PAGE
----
After getting out of its most severe recession in history in 2017, Brazil remains in a state of economic malaise, notching up a mere 1% of growth last year, with public debt forecast to snowball from 77% of GDP to 140% by 2030, according to the World Bank.
As Bolsonaro’s future finance minister if the latter wins the second round of the presidential elections on October 28, Guedes proposes a simple solution: “Reduce public debt by 20% through privatizations and spending cuts.”
This is an unsurprising approach from someone who graduated from the University of Chicago in 1979, with a doctorate in economics. At that point, Chicago’s economics department – which included Milton Friedman, its most famous professor – was well-known for expounding neoliberal theory, espousing low taxes, privatization and deregulation.
The first country in which this approach took root was Chile in the 1970s, under Augusto Pinochet’s 1973-1990 military dictatorship – where Guedes was a professor in the 1980s.
However, it may seem a surprising approach for the chief economic adviser to a candidate who largely endorsed corporatist, protectionist policies during his 27 years as a lawmaker. Making light of this volte-face, he told Brazilian daily O Globo: “In truth, I know nothing about the economy.”
The far-right frontrunner’s choice of economic counselor may also seem anomalous amid an international trend for right-wing populist politicians and movements paying lip service to social democratic policies to protect public spending.
For example in the UK, a centerpiece of the Vote Leave campaign in the 2016 Brexit referendum was the promise to take an alleged £350 million (€398 million) per week spent on British contribution to the EU and spend it on the NHS, the UK’s public healthcare system.
Similarly, leader of the far-right National Rally (then National Front) Marine Le Pen made increasing welfare benefits a key plank of her 2017 French presidential election campaign, while US President Donald Trump broke with Republican neoliberal orthodoxy during the 2016 election race by repeatedly promising not to cut the Medicare and Medicaid public healthcare programs.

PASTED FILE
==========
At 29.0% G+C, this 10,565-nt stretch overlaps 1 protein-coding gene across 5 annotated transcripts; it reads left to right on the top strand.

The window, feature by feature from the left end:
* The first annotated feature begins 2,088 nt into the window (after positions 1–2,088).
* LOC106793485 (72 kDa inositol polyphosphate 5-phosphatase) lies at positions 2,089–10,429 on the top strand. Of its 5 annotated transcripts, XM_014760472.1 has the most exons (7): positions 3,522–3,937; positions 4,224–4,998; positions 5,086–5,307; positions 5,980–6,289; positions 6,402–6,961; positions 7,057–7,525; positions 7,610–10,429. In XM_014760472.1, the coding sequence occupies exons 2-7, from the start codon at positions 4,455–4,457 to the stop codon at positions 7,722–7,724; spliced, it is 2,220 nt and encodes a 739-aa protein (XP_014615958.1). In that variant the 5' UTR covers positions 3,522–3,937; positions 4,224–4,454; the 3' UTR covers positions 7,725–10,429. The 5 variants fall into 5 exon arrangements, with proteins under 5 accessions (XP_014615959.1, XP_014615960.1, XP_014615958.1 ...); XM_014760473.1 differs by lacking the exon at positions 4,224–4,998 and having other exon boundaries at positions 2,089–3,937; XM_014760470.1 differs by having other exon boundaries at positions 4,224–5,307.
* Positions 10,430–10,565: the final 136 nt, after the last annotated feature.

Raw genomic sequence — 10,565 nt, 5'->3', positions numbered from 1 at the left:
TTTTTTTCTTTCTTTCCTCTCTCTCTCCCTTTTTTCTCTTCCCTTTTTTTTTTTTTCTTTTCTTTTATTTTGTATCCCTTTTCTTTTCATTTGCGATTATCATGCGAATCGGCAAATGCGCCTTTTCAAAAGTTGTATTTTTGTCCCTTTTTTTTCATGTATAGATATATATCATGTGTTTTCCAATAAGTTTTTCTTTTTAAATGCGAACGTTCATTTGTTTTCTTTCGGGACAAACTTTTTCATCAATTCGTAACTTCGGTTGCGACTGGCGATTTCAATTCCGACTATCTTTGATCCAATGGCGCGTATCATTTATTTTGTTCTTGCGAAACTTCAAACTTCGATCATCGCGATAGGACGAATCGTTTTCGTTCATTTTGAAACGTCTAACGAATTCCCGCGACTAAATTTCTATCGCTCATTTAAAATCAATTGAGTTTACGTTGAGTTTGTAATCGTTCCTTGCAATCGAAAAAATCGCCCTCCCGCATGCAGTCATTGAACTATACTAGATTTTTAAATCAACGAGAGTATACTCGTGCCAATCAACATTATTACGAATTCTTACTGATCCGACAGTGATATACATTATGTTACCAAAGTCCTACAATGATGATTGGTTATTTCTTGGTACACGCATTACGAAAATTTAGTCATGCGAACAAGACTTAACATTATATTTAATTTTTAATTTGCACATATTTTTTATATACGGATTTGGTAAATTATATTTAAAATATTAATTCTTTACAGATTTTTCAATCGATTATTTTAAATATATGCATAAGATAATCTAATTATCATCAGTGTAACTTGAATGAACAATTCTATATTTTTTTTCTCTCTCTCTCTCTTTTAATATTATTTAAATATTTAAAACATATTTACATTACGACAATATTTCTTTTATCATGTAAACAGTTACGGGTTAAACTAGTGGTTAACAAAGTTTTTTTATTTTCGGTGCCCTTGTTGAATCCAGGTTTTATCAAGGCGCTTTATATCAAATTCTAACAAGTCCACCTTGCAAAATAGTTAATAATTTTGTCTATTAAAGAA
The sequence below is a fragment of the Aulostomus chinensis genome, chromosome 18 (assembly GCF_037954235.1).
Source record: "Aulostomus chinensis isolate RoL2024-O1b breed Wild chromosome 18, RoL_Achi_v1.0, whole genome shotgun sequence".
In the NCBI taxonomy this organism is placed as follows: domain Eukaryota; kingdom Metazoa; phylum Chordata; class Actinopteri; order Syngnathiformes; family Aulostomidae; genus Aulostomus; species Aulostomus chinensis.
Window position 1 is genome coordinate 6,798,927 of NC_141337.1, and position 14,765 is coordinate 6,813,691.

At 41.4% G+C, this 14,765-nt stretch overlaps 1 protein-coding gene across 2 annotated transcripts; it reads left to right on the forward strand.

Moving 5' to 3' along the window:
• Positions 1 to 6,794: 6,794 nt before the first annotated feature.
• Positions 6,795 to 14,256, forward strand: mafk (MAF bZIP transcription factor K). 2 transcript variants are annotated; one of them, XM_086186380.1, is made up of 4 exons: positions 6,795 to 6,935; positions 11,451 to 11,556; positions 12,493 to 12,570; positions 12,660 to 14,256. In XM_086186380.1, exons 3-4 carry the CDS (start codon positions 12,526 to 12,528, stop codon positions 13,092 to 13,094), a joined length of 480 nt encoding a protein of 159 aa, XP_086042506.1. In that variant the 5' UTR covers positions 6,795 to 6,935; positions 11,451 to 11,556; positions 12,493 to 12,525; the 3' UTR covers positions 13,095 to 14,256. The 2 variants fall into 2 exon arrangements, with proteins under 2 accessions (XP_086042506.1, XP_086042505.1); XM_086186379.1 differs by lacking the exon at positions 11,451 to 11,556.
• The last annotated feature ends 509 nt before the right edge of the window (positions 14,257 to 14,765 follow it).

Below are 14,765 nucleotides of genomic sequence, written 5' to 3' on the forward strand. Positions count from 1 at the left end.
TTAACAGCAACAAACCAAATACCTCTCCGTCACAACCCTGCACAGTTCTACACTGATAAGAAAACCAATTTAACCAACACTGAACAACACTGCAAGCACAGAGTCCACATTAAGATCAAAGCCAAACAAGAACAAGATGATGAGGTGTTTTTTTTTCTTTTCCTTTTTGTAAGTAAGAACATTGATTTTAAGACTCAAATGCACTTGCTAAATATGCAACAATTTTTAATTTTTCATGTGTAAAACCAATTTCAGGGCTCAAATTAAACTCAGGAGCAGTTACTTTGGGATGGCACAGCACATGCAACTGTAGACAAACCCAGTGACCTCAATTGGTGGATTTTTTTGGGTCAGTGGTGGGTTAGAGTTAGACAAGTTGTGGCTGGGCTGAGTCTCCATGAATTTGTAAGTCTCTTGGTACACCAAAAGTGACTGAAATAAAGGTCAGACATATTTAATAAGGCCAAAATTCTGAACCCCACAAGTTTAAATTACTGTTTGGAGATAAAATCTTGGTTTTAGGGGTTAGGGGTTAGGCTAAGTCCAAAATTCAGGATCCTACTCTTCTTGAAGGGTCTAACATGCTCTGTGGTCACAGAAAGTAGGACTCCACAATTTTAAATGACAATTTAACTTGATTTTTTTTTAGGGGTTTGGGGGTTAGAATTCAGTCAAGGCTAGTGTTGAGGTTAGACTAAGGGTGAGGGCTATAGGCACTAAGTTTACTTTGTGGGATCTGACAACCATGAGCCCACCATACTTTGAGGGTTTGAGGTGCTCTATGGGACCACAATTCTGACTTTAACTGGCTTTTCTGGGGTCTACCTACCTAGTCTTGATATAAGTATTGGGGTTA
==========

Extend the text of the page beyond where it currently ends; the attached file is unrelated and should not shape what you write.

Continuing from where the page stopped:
“One factor explaining Guedes’s role is that Bolsonaro has sought and won the backing of Brazil’s financial elite, who favour free-market economic policies,” explained Glauber Sezerino, co-editor of the Paris-based, Brazil-focused specialist publication Autres Brésils. “It gives him an air of legitimacy,” Sezerino said.
“Bolsonaro is an erratic individual with no track record, who is incapable of governing by himself,” added Alfredo Saad-Filho, a Brazil specialist and professor of political economy at SOAS in London.
“So I think, in part, it represents an easy choice for him, to delegate everything to the market – to think the market can sort the economy out,” Saad-Filho continued. “And the Friedman approach has an easy kind of discourse – it’s common sense language; it sounds plausible until you start thinking about it.”
Nevertheless, it seems that the state of the economy has been pushed to the side of public discourse by an increase in violence and a series of corruption scandals at the highest level of politics.
In 2014, the same year Brazil entered into a recession, the Operation Car Wash investigation into financial impropriety within Brazil’s political and business elite was launched. Judicial authorities initially started with Petrobras, the majority state-owned oil company, but the process set off an array of other inquiries into financial crime, eventually leading to the impeachment of then centre-left President Dilma Rousseff, the imprisonment of her popular predecessor Lula da Silva, and a variety of corruption allegations enshrouding the current president, right-winger Michel Temer.
Rising violence is another issue to distract from economic policy. Brazil had a record murder rate in 2017, with more than 63,000 homicides – a rate of 175 per day.
“The economy is not an issue for a lot of people,” Sezerino pointed out. “Violence and corruption are the big issues – so the country hasn’t had the economic debate it needs.”
But there has been some economic debate among Bolsonaro’s allies. On October 10, the same day it was revealed that Guedes is under investigation in a corruption probe, the president of Bolsonaro’s PSL party, Gustavo Bebianno, contradicted him on the privatization of Petrobas. “You cannot mess with [this company] because it is a state asset and has to be treated as such,” Bebianno told Reuters.
In allowing his party chief to publicly overrule his chief economic adviser on this issue, “Bolsonaro may be trying to rebuild a bridge” to “an economically nationalist wing” within the military, Saad-Filho said. A former army officer himself, with an ex-general as his running mate, Bolsonaro has won significant support from Brazil’s military establishment, which is enjoying a resurgent presence in the country’s politics.
Yet if Bolsonaro wishes to remain popular after his widely expected victory on October 28, he may wish to follow this military faction, as opposed to Guedes, Sezerino suggested: “After the election, the kind of ultra neoliberal policies favored by Guedes would lead to decreasing investments in the public sector; the privatization of public services, including schools and hospitals; and lower salaries for public sector workers– catastrophic consequences for the people of Brazil.”